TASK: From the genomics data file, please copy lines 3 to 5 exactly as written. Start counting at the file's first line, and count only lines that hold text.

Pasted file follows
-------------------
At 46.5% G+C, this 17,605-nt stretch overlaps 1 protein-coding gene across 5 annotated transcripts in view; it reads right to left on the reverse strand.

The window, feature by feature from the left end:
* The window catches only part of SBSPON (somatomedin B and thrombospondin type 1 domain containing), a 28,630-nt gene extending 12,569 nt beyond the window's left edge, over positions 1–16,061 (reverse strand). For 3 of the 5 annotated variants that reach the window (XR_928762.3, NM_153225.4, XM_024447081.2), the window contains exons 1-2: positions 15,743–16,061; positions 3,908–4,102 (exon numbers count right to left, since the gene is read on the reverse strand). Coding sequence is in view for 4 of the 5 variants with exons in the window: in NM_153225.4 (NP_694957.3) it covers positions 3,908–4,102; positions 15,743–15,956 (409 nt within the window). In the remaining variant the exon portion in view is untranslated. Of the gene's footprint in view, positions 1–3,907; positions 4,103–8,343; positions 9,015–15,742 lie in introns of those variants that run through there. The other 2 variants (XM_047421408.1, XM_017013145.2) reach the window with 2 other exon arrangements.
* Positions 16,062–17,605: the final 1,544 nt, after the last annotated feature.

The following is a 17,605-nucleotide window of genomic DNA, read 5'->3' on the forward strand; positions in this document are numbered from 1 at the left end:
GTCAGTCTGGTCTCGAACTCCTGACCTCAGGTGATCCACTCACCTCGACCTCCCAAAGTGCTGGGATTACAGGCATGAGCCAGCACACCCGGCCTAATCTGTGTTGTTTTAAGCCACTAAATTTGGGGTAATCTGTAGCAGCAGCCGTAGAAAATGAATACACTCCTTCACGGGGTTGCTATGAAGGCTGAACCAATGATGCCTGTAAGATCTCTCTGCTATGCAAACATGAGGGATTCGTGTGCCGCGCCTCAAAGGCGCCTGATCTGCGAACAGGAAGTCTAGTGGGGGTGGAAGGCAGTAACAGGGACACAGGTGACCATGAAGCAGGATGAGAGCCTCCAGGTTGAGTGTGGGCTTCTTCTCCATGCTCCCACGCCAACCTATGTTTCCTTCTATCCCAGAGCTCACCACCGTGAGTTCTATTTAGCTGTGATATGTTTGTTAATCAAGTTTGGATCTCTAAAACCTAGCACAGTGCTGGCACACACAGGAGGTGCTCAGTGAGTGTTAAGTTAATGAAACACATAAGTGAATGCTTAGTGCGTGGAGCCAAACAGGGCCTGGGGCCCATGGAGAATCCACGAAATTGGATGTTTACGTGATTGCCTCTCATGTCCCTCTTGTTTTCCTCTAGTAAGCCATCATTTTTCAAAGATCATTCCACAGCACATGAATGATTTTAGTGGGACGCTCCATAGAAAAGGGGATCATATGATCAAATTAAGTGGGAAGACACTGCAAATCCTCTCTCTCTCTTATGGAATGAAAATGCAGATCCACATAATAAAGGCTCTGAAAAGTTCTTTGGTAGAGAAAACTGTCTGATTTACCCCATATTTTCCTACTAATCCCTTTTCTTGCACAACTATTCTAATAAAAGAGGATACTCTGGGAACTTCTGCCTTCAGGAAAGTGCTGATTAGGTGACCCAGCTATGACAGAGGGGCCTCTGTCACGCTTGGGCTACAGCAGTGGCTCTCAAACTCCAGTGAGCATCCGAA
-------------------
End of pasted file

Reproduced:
* The window catches only part of SBSPON (somatomedin B and thrombospondin type 1 domain containing), a 28,630-nt gene extending 12,569 nt beyond the window's left edge, over positions 1–16,061 (reverse strand). For 3 of the 5 annotated variants that reach the window (XR_928762.3, NM_153225.4, XM_024447081.2), the window contains exons 1-2: positions 15,743–16,061; positions 3,908–4,102 (exon numbers count right to left, since the gene is read on the reverse strand). Coding sequence is in view for 4 of the 5 variants with exons in the window: in NM_153225.4 (NP_694957.3) it covers positions 3,908–4,102; positions 15,743–15,956 (409 nt within the window). In the remaining variant the exon portion in view is untranslated. Of the gene's footprint in view, positions 1–3,907; positions 4,103–8,343; positions 9,015–15,742 lie in introns of those variants that run through there. The other 2 variants (XM_047421408.1, XM_017013145.2) reach the window with 2 other exon arrangements.
* Positions 16,062–17,605: the final 1,544 nt, after the last annotated feature.

The following is a 17,605-nucleotide window of genomic DNA, read 5'->3' on the forward strand; positions in this document are numbered from 1 at the left end: